Living a "Yes, And..." Life: There's a World Whistling Championship - And, Yes, I've Competed In It
Every once in awhile I need to remind myself that I run an improv mindset-based company with my wife, Gail. We actively work to get people out of their comfort zones so that they can think more creatively, be better teams, and dramatically improve organizations. We encourage our clients to take risks while experimenting with living in ambiguity. Occasionally, we need to turn the mirror on ourselves.
The 2019 Masters of Musical Whistling was this year's world whistling championship. It was held in Pasadena, CA at the Pasadena Convention Center. And yes, I competed.
Look, I've always had a pretty whistle. It's melodic, warm (as whistles go), filled with vibrato, and I can even improvise my whistling (in tune and in key, for the record). So, while I was sitting in a hotel room over this last Memorial Day weekend, lamenting the fact that I had to work through the weekend, I was whistling some random tune when it hit me: "I wonder if there's a whistling competition?"
One short query into Google and I had my answer - a resounding "Yes," and THEY WERE ACCEPTING SUBMISSIONS AT THAT MOMENT.
There's a lot that goes through your mind when you're staring at an idea that's crazy. Why would I ever think I could compete at the international level of anything, much less whistling? And why was the thought so, well, ... FUNNY?!
Full disclosure: I'm wired to take more risks than I suspect the average person is. But this one seemed really SCARY. And I find that when I run into something that's really scary, then THAT'S the reason I should pursue it. It's my internal compass: If North is scary, then due North it is. Bonus if it's hilarious. Fun comes first.
So, 45 minutes later I had my audition video recorded and submitted via YouTube. And then, well...I forgot about it. Here it is, for your viewing pleasure. You can even see the Springhill Suites lamp in the background.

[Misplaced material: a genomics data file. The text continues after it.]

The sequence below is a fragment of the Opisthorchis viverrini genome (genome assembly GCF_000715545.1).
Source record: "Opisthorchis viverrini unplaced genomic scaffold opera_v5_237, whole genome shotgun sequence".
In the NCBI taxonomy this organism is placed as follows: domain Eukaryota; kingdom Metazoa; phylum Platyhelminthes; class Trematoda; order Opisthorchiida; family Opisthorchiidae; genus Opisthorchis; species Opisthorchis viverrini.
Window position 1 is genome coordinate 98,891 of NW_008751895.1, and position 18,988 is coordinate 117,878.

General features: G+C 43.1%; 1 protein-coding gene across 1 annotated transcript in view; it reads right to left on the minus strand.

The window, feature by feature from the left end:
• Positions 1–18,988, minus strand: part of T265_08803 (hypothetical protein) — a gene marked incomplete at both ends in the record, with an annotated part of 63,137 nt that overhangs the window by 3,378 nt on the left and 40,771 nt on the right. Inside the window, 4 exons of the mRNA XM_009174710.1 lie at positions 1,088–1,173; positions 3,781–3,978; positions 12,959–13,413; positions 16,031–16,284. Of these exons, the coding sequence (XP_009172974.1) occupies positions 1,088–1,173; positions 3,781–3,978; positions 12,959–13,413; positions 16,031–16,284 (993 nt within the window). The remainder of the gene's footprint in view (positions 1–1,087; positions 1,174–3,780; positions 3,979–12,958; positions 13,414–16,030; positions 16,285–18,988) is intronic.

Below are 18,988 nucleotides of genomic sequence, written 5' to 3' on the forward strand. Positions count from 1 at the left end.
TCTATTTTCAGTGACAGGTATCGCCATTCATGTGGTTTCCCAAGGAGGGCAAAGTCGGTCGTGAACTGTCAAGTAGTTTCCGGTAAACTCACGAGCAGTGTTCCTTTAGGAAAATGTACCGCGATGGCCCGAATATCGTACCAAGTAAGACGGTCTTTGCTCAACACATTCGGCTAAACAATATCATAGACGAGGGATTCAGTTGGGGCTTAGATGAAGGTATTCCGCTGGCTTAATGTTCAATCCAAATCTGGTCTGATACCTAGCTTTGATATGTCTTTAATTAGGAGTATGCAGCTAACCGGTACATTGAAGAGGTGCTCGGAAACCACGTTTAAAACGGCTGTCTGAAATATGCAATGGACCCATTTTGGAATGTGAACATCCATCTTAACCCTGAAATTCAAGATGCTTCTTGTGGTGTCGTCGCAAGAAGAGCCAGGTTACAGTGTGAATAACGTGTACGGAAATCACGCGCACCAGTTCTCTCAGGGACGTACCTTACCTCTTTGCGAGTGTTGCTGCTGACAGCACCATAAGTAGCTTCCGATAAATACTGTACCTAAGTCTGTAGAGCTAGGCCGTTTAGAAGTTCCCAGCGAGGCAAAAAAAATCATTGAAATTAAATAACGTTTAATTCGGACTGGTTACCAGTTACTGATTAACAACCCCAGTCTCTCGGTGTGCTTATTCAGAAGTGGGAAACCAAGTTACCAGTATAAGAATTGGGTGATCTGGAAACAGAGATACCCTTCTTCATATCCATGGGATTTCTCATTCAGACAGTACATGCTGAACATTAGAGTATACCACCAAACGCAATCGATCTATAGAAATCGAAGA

Imagine my surprise 4 weeks later when I received an email saying that, based on my audition, I had been chosen to compete!
This comes to another point of decision: If you've taken the steps to do something crazy, when you get the opportunity to do it, do you? And the answer for me was:
How could I possibly pass up the chance to live a Christopher Guest movie, like Spinal Tap, The Mighty Wind, or Best in Show? (Gail and I have been workshopping a potential movie title. We like: "Blow Hard - The Rise and Fall of Johnny "Bird-lips" Mueller." If Christopher Guest is reading this, please feel free to contact me for the full pitch. :-) )
The competition itself was a 2-day, 62 competitor, whistling extravaganza - and it was filled with everything you'd expect - drama, tears, hangers-on, fans - and that was just me.
The competition culminated in 13 hours of straight whistling, everyone vying for winning their division - and, honestly, I thought I had it.
What I wasn't prepared for was that THERE ARE SO MANY PEOPLE WHO CAN WHISTLE. And whistle WELL.
There were a few highlights:
There was a retired Italian Army general that could whistle two tones at the same time.
The Japanese have a clear lock on all things whistling. The grand prize winner was a Japanese woman who was fantastic. More interesting, however, was the "J-POP" band that showed up. Think of three 20-something men, replete with purple, pink, and gray hair respectively. Their "lead" whistler walked around with a face mask on that I'm pretty sure was pre-oiled with high quality lubricant because every time he went to whistle his lips were shiny and supple.
My wife saying "I love you more than anything, and 13 hours of whistling is just too much." She was right.
All in all I'm incredibly proud of what I did. No, I did not take a place. And, I'm more than thrilled that I actually took a chance on doing something crazy. I had a baseball coach tell me once:
You miss 100% of the balls you don't swing at.
Who knows - I might have actually won! For the record, they didn't award anything beyond 3rd place - so, I'm banking on the fact that I took 4th.
It's important that we should all approach life like a child - brazenly willing to try new things and put yourself on the line. The 2019 Masters of Musical Whistling was just that for me.
So here's the question for you: What are you doing?
Bruce T. Montgomery
Author: Zozobra Rising
ExperienceYes focuses on corporate innovation, culture and leadership development by leveraging the neuroscience behind improvisation and creativity.
Soft Skills. Hard Results.